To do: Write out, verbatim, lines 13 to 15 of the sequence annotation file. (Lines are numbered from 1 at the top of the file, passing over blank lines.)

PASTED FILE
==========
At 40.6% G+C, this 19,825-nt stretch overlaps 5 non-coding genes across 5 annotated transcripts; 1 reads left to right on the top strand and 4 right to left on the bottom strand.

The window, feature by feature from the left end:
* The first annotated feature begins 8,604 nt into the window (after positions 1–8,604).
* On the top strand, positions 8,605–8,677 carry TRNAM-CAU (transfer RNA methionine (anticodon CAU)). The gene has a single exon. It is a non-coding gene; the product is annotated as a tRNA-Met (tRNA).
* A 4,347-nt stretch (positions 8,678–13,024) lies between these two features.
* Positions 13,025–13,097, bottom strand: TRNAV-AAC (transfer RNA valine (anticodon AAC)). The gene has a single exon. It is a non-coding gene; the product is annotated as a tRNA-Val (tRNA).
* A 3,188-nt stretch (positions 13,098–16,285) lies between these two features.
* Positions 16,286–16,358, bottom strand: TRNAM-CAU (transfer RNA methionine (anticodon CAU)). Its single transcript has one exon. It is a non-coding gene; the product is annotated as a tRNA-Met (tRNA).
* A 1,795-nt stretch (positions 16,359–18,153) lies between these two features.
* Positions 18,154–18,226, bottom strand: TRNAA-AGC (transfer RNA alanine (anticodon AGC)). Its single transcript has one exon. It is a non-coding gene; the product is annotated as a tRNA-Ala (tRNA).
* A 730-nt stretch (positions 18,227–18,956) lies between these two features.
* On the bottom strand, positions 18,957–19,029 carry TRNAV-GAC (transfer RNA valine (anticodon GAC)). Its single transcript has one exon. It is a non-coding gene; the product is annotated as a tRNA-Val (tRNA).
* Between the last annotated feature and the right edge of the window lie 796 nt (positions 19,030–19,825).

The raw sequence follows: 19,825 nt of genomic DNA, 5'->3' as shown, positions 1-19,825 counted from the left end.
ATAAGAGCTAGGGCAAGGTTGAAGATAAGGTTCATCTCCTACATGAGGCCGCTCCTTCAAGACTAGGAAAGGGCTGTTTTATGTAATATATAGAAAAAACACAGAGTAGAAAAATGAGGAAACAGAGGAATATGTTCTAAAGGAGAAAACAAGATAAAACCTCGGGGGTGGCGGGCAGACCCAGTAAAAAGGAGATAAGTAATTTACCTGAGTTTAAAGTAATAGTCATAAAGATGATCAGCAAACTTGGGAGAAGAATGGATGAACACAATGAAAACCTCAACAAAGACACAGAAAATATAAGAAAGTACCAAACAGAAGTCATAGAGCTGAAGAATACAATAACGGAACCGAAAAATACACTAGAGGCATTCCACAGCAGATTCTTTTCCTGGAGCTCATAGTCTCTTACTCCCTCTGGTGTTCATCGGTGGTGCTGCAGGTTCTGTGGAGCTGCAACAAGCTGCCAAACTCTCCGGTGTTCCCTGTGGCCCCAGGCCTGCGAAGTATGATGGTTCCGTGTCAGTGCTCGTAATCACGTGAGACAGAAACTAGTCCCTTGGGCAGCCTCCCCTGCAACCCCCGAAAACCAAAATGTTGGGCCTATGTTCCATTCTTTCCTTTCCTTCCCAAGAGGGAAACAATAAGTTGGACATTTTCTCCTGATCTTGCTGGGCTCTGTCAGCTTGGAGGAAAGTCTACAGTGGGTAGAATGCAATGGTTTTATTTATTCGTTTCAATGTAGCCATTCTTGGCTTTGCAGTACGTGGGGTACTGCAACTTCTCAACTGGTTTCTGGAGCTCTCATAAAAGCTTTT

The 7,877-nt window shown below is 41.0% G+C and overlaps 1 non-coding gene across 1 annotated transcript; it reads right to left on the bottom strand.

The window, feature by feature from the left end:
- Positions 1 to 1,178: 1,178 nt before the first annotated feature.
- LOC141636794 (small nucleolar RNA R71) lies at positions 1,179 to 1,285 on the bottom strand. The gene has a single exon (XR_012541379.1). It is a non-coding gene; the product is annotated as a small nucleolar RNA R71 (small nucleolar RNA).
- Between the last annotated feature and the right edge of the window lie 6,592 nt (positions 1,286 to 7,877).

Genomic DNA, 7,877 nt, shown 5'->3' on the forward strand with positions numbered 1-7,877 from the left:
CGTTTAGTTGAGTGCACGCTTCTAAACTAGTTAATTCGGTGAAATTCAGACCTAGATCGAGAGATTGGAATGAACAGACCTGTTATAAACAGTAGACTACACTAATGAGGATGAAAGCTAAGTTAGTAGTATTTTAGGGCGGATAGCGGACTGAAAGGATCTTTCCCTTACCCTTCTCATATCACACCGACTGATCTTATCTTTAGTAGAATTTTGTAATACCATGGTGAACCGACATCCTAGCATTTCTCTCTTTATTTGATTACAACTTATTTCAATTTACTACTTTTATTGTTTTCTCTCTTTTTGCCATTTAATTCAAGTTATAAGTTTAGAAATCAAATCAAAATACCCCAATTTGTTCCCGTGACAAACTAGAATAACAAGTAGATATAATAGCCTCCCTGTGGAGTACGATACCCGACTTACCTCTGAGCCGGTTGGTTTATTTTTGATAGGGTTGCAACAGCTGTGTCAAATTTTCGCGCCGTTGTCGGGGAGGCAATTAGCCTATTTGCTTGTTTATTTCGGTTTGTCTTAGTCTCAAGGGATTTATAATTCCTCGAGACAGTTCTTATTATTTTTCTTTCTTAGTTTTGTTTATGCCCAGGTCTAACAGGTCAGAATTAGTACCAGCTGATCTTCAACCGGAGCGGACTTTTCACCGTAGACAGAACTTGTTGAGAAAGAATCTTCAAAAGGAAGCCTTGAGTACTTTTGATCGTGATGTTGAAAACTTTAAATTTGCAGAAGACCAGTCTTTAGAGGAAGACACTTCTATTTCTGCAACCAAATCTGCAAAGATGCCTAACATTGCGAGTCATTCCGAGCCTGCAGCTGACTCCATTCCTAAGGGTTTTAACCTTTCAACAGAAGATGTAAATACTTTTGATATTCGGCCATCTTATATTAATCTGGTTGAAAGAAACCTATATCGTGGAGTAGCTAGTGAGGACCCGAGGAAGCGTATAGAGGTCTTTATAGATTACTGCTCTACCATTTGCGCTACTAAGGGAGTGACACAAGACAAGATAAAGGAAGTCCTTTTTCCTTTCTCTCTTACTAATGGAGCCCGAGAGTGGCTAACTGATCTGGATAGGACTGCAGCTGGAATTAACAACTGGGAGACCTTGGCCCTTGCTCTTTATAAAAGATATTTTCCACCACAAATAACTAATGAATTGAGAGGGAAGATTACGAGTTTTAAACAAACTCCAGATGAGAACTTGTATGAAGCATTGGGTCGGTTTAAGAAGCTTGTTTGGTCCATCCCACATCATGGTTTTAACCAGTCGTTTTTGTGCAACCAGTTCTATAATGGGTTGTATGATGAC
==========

* Between the last annotated feature and the right edge of the window lie 796 nt (positions 19,030–19,825).

The raw sequence follows: 19,825 nt of genomic DNA, 5'->3' as shown, positions 1-19,825 counted from the left end.
ATAAGAGCTAGGGCAAGGTTGAAGATAAGGTTCATCTCCTACATGAGGCCGCTCCTTCAAGACTAGGAAAGGGCTGTTTTATGTAATATATAGAAAAAACACAGAGTAGAAAAATGAGGAAACAGAGGAATATGTTCTAAAGGAGAAAACAAGATAAAACCTCGGGGGTGGCGGGCAGACCCAGTAAAAAGGAGATAAGTAATTTACCTGAGTTTAAAGTAATAGTCATAAAGATGATCAGCAAACTTGGGAGAAGAATGGATGAACACAATGAAAACCTCAACAAAGACACAGAAAATATAAGAAAGTACCAAACAGAAGTCATAGAGCTGAAGAATACAATAACGGAACCGAAAAATACACTAGAGGCATTCCACAGCAGATTCTTTTCCTGGAGCTCATAGTCTCTTACTCCCTCTGGTGTTCATCGGTGGTGCTGCAGGTTCTGTGGAGCTGCAACAAGCTGCCAAACTCTCCGGTGTTCCCTGTGGCCCCAGGCCTGCGAAGTATGATGGTTCCGTGTCAGTGCTCGTAATCACGTGAGACAGAAACTAGTCCCTTGGGCAGCCTCCCCTGCAACCCCCGAAAACCAAAATGTTGGGCCTATGTTCCATTCTTTCCTTTCCTTCCCAAGAGGGAAACAATAAGTTGGACATTTTCTCCTGATCTTGCTGGGCTCTGTCAGCTTGGAGGAAAGTCTACAGTGGGTAGAATGCAATGGTTTTATTTATTCGTTTCAATGTAGCCATTCTTGGCTTTGCAGTACGTGGGGTACTGCAACTTCTCAACTGGTTTCTGGAGCTCTCATAAAAGCTTTT